• A Monkey's Memory
    A Monkey's Memory
  • WordNet 3.6
    • v monkey do random, unplanned work or activities or spend time idly "The old lady is usually mucking about in her little house"
    • v monkey play around with or alter or falsify, usually secretively or dishonestly "Someone tampered with the documents on my desk","The reporter fiddle with the facts"
    • n monkey any of various long-tailed primates (excluding the prosimians)
    • n monkey one who is playfully mischievous
    • ***

Additional illustrations & photos:

A monkey is in the window behind Aunt Thankful A monkey is in the window behind Aunt Thankful
A monkey holding some partially eaten fruit A monkey holding some partially eaten fruit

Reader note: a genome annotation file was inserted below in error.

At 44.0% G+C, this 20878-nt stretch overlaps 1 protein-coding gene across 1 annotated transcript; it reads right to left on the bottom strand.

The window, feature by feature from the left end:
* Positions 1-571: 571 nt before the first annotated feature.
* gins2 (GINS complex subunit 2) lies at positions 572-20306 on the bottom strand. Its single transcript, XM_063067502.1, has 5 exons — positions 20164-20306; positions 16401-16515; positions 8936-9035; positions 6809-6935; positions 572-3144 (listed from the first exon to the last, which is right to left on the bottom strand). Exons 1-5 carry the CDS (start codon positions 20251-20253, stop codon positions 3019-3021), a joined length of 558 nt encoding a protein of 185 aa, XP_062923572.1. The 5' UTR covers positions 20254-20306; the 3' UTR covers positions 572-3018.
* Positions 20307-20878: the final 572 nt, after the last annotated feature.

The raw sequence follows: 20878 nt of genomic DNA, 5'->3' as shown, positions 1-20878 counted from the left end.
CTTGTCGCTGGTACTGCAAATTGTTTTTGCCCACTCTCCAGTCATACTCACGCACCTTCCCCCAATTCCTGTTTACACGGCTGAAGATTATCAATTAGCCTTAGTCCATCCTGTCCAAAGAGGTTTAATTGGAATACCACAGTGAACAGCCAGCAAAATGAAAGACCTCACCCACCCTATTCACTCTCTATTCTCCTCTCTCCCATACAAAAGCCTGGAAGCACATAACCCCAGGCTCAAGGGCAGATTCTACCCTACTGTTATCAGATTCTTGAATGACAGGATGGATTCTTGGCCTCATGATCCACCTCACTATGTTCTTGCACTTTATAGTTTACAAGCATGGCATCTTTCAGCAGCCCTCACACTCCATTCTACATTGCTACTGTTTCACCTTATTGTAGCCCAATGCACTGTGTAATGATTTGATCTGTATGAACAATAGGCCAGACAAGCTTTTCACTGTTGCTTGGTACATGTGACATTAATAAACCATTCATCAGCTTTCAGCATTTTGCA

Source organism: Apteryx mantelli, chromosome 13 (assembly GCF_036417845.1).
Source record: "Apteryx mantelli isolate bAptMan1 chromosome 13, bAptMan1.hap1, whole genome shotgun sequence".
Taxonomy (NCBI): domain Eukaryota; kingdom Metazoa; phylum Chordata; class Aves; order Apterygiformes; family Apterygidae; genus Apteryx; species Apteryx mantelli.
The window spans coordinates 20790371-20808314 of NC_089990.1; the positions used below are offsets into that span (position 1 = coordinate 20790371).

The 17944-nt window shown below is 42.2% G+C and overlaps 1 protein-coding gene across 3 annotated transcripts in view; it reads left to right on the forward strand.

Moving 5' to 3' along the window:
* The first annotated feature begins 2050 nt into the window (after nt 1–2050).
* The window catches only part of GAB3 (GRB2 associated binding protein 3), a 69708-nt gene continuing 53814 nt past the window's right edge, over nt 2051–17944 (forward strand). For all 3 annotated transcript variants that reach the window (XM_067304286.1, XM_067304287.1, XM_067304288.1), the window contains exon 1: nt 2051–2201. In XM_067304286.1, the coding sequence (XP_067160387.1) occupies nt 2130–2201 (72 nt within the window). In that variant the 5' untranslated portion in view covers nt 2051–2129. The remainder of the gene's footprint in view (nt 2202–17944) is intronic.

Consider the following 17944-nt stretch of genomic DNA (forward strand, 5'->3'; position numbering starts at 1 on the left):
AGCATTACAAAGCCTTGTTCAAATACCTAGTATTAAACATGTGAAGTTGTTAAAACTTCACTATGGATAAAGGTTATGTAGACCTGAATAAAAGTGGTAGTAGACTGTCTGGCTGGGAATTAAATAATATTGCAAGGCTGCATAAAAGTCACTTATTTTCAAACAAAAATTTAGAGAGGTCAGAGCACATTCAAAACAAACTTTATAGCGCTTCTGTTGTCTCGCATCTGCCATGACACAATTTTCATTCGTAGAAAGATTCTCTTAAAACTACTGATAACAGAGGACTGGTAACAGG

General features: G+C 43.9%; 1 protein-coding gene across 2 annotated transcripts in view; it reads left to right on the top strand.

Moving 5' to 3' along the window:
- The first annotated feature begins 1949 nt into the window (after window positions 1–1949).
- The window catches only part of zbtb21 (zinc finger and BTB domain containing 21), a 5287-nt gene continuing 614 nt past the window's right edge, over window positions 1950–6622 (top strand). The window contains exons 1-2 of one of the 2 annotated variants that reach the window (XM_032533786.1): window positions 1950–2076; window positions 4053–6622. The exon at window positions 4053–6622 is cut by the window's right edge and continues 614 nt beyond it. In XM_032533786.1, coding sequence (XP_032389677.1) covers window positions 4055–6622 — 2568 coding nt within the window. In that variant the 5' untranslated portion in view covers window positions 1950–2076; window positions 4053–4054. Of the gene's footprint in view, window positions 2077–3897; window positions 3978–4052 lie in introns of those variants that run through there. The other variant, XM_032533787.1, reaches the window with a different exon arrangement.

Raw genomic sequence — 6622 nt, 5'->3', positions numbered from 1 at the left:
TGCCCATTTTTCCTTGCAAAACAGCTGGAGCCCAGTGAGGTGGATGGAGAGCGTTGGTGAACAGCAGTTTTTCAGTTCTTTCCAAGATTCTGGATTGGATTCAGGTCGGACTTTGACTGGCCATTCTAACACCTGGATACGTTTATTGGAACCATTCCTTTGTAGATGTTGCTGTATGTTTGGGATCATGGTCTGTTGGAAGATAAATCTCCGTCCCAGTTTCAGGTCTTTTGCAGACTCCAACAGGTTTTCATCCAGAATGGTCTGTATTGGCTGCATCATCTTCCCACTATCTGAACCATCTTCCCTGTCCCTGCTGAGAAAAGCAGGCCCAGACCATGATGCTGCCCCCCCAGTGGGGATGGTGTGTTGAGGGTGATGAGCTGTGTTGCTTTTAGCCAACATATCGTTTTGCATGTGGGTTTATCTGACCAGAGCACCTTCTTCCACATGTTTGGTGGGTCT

Doctors Left a Monkey Wrench in Him 025 Doctors Left a Monkey Wrench in Him 025
Imani listens to what the monkeys say Imani listens to what the monkeys say
The Powder Monkey The Powder Monkey

Webster's Revised Unabridged Dictionary
  • Interesting fact: In 1953, racecar driver Tim Flock raced at Nascar with a monkey in the seat beside him
    • Monkey A small trading vessel of the sixteenth century.
    • Monkey A term of disapproval, ridicule, or contempt, as for a mischievous child. "This is the monkey's own giving out; she is persuaded I will marry her."
    • Monkey (Zoöl) Any one of numerous species of Quadrumana (esp. such as have a long tail and prehensile feet) exclusive of apes and baboons.
    • Monkey (Zoöl) Any species of Quadrumana, except the lemurs.
    • Monkey (Zoöl) In the most general sense, any one of the Quadrumana, including apes, baboons, and lemurs.